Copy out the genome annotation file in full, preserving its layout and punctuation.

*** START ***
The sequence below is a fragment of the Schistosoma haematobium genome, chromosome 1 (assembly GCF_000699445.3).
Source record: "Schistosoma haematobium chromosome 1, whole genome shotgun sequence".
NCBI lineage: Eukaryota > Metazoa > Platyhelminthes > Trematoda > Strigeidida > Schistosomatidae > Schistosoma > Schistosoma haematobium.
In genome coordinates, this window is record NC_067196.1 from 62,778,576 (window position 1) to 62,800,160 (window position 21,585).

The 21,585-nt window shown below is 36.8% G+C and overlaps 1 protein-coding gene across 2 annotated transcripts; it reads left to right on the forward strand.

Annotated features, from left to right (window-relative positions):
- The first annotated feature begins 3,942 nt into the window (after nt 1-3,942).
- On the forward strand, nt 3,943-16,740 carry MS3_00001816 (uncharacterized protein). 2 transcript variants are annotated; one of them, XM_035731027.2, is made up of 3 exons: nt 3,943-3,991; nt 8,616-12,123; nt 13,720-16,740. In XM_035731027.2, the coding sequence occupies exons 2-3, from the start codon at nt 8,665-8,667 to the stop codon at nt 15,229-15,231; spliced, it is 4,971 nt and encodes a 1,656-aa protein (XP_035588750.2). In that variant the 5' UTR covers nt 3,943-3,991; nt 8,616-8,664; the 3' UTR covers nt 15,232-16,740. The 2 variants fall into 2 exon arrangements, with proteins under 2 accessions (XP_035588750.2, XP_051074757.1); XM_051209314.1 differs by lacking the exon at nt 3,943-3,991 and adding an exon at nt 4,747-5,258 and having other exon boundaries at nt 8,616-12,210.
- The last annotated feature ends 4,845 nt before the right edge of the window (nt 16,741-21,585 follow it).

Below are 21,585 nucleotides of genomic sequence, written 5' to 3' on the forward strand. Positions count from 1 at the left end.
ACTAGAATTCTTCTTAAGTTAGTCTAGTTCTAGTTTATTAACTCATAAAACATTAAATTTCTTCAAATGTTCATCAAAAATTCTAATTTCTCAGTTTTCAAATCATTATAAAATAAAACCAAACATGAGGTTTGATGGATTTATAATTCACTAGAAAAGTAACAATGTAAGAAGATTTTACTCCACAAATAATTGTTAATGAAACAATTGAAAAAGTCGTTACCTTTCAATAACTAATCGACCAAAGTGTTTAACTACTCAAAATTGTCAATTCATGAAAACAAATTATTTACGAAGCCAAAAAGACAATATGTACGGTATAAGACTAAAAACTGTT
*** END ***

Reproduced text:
The sequence below is a fragment of the Schistosoma haematobium genome, chromosome 1 (assembly GCF_000699445.3).
Source record: "Schistosoma haematobium chromosome 1, whole genome shotgun sequence".
NCBI lineage: Eukaryota > Metazoa > Platyhelminthes > Trematoda > Strigeidida > Schistosomatidae > Schistosoma > Schistosoma haematobium.
In genome coordinates, this window is record NC_067196.1 from 62,778,576 (window position 1) to 62,800,160 (window position 21,585).

The 21,585-nt window shown below is 36.8% G+C and overlaps 1 protein-coding gene across 2 annotated transcripts; it reads left to right on the forward strand.

Annotated features, from left to right (window-relative positions):
- The first annotated feature begins 3,942 nt into the window (after nt 1-3,942).
- On the forward strand, nt 3,943-16,740 carry MS3_00001816 (uncharacterized protein). 2 transcript variants are annotated; one of them, XM_035731027.2, is made up of 3 exons: nt 3,943-3,991; nt 8,616-12,123; nt 13,720-16,740. In XM_035731027.2, the coding sequence occupies exons 2-3, from the start codon at nt 8,665-8,667 to the stop codon at nt 15,229-15,231; spliced, it is 4,971 nt and encodes a 1,656-aa protein (XP_035588750.2). In that variant the 5' UTR covers nt 3,943-3,991; nt 8,616-8,664; the 3' UTR covers nt 15,232-16,740. The 2 variants fall into 2 exon arrangements, with proteins under 2 accessions (XP_035588750.2, XP_051074757.1); XM_051209314.1 differs by lacking the exon at nt 3,943-3,991 and adding an exon at nt 4,747-5,258 and having other exon boundaries at nt 8,616-12,210.
- The last annotated feature ends 4,845 nt before the right edge of the window (nt 16,741-21,585 follow it).

Below are 21,585 nucleotides of genomic sequence, written 5' to 3' on the forward strand. Positions count from 1 at the left end.
ACTAGAATTCTTCTTAAGTTAGTCTAGTTCTAGTTTATTAACTCATAAAACATTAAATTTCTTCAAATGTTCATCAAAAATTCTAATTTCTCAGTTTTCAAATCATTATAAAATAAAACCAAACATGAGGTTTGATGGATTTATAATTCACTAGAAAAGTAACAATGTAAGAAGATTTTACTCCACAAATAATTGTTAATGAAACAATTGAAAAAGTCGTTACCTTTCAATAACTAATCGACCAAAGTGTTTAACTACTCAAAATTGTCAATTCATGAAAACAAATTATTTACGAAGCCAAAAAGACAATATGTACGGTATAAGACTAAAAACTGTT